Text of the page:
Then it’s off to math class to learn the language of science (as well as for other aspects of life) but that stuff is really dull and difficult. And it becomes more and more so as one advances, working endless problems that seems to have little or no relationship to anything in one’s life, using rules and formulas and constants that one simply needs to memorize because someone said to. Where is the thrill, excitement and inspiration in that? Pretty soon one gets to a point where it seems “I really can’t understand this stuff anymore.” Which immediately means one really can’t because one believes one can’t. Of course if one can’t understand math, understanding science is pretty tough, which again leads to “I really can’t understand this stuff anymore.”

    There are really very few who’s natural interest, enthusiasm and inspiration can survive this kind of treatment. But what’s the answer? Or, more accurately, what are the answers? Because there’s a lot of stuff to “fix” in this complex mess that works so well at dulling and discouraging so many incredible hearts and minds who could otherwise at least appreciate and enjoy science even if they don’t devote their lives to it as a vocation. Unless people believe they can understand math and science, they can’t. How do we help people believe they can?

    (I guess this may be a little long, but I’m not sorry.)

  59. Hawkeye

    One thing, though, about launching a counteroffensive: I think it’s a great idea, but we’ve got a couple of problems. We can’t use the same techniques the IDers or the Trudeaus or the non-critical thinking public does, because a great deal of the appeal of their notions is that they are utterly accessible. They depend a great deal on “going with what you feel” or “the truth coming from within” or “if you feel it’s true it must be right”. A lot of the world is also very bound up in the relativistic mindset that “everyone’s ideas are equal and right for them.” (Hence the factitious “balance” in news reports.)

    While I agree with Phil about the importance of stressing the wonder of science, there’s no getting around two things. 1. Science is hard. It’s all very well to be awed by a Planetarium exhibition or the Natural History Museum, but if you really want to understand astronomy or biology or physics, you have to study. Therefore, many people see it as “elitist”. I know, I know, it’s really the most basic fallacy, but there is a serious problem these days with people rejecting anything they don’t understand immediately. 2. Science isn’t a democracy, and we don’t decide things by popular vote, and we don’t care about giving equal time to everybody–we actually decide what we think is the correct answer. Therefore, it’s “closed-minded” and “judgmental”.

    Scary case in point: I go to MEDICAL SCHOOL. There are an incredible number of my classmates who *still* think ID should be taught in high school, not because they disbelieve evolution (thank goodness), but because they think “they should present both sides”. Yep. And these are the people who may be responsible for your health in a few years. Want your doctor to give equal time to both sides when treating your necrotizing fasciitis? Antibiotics vs. homeopathy? I even had a classmate–an MD/PhD candidate, no less–argue that “there MUST be something to acupuncture because it’s been around for 3000 years.”

    Sorry…too long a response to what was not at all too long a post. But it just seems to me that the problem lies very deep. We’ve got some very basic PR work to do. Right now it seems like we not only don’t want to take the trouble to be critical thinkers, but the non-crits have managed to make ignorance a virtue. And they get rewarded for it! And what does science have to counter it? Well, there’s always knowledge and accomplishment and insight and advancement of thought. But we can’t say it’s easy.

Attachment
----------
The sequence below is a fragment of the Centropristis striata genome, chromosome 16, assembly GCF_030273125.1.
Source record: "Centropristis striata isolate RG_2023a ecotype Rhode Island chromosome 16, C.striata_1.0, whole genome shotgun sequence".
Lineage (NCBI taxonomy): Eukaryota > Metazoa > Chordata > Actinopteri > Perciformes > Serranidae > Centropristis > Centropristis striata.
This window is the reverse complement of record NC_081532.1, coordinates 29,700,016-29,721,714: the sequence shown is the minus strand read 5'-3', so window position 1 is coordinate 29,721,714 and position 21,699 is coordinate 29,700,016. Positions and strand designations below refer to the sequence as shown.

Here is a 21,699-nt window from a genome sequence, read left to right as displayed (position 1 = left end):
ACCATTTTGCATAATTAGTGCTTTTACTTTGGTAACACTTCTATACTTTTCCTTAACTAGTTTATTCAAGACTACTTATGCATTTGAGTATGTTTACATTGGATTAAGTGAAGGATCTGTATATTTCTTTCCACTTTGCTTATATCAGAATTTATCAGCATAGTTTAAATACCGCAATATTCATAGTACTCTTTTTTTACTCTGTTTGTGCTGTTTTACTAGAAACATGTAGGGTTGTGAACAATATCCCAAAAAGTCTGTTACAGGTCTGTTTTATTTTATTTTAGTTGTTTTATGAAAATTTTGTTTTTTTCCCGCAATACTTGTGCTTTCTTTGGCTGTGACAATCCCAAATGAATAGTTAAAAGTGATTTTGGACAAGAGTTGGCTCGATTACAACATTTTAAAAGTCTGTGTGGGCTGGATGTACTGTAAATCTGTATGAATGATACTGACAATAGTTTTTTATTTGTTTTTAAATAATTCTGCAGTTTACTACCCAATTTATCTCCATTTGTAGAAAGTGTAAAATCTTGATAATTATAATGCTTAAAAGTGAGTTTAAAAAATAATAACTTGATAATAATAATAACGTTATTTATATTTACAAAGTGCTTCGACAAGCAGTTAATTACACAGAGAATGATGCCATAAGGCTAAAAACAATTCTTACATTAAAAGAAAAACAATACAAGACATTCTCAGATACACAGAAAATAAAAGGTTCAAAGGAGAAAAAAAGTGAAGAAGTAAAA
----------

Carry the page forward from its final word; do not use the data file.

They can.

  60. Superheroes.

    In Japan for instance, super heroes are martial artists who have trained and worked in a “secret fighting style” and are more skilled than anyone else.

    In the USA, Canada, et cetera superheroes generally get their powers accidentally, from radiation or an accident of birth.

    I have always thought that was an interesting glimpse into how we view our heroes: Here in the west, exceptional people are “just lucky” compared to the rest of us.

    Perhaps this is another way of looking at the general lack of scholastic achievement in our countries – we have all internalised this “success is by accident” concept and are unwilling to work hard!

    Or maybe I’m talking out my donkey.

  61. Schuyler DuQuesne

    Thanks, Phil, for having the courage of your convictions. We should all take every opportunity to stop mumbling among ourselves and speak out loud in complete sentences.

    Science will get you through times of no faith better than faith will get you through times of no science – science “works” whether you believe in it or not.

    “It’s not my job to prove the Earth is round; it’s my job to round up all those who believe it’s flat – and shove them over the edge.”

    Schuyler DuQuesne

  62. beskeptigal

    Is that your quote, Schuyler? Gave me a good laugh, that. 😀

    Hawkeye Says: “One thing, though, about launching a counteroffensive: I think it’s a great idea, but we’ve got a couple of problems….”

    We have lots of problems. And there’s a lot of speculation about the problems, what might be done, what can’t be done, and so on in these replies.

    We’re scientists folks. Scientists develop hypotheses, test them, and eventually solve problems. Why shouldn’t we be using the same scientific process in the science of communicating and teaching?

    Marketers are better at the science of communication than scientists are. They spend billions on research. Universities are doing research in education techniques. I’m not in that field so I don’t know the progress they’re making. I do know their advances aren’t spilling over into other fields of science fast enough. We need to start here and begin utilizing existing research, then add to the body of knowledge and utilize the new research.